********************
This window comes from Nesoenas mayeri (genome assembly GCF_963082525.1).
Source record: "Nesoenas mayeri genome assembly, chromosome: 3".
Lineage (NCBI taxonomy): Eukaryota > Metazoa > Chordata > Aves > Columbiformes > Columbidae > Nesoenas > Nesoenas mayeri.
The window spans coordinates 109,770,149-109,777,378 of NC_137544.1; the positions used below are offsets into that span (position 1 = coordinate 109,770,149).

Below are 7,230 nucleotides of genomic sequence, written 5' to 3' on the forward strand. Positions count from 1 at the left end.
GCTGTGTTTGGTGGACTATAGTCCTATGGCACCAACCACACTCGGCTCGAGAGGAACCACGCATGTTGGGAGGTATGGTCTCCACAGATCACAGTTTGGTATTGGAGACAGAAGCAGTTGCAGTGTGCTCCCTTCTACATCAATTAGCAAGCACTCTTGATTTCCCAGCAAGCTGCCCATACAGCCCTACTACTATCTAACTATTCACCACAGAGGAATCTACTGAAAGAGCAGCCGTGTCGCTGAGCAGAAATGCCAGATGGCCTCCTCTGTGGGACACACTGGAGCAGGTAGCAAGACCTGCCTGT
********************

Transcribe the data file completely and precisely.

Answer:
This window comes from Nesoenas mayeri (genome assembly GCF_963082525.1).
Source record: "Nesoenas mayeri genome assembly, chromosome: 3".
Lineage (NCBI taxonomy): Eukaryota > Metazoa > Chordata > Aves > Columbiformes > Columbidae > Nesoenas > Nesoenas mayeri.
The window spans coordinates 109,770,149-109,777,378 of NC_137544.1; the positions used below are offsets into that span (position 1 = coordinate 109,770,149).

Below are 7,230 nucleotides of genomic sequence, written 5' to 3' on the forward strand. Positions count from 1 at the left end.
GCTGTGTTTGGTGGACTATAGTCCTATGGCACCAACCACACTCGGCTCGAGAGGAACCACGCATGTTGGGAGGTATGGTCTCCACAGATCACAGTTTGGTATTGGAGACAGAAGCAGTTGCAGTGTGCTCCCTTCTACATCAATTAGCAAGCACTCTTGATTTCCCAGCAAGCTGCCCATACAGCCCTACTACTATCTAACTATTCACCACAGAGGAATCTACTGAAAGAGCAGCCGTGTCGCTGAGCAGAAATGCCAGATGGCCTCCTCTGTGGGACACACTGGAGCAGGTAGCAAGACCTGCCTGT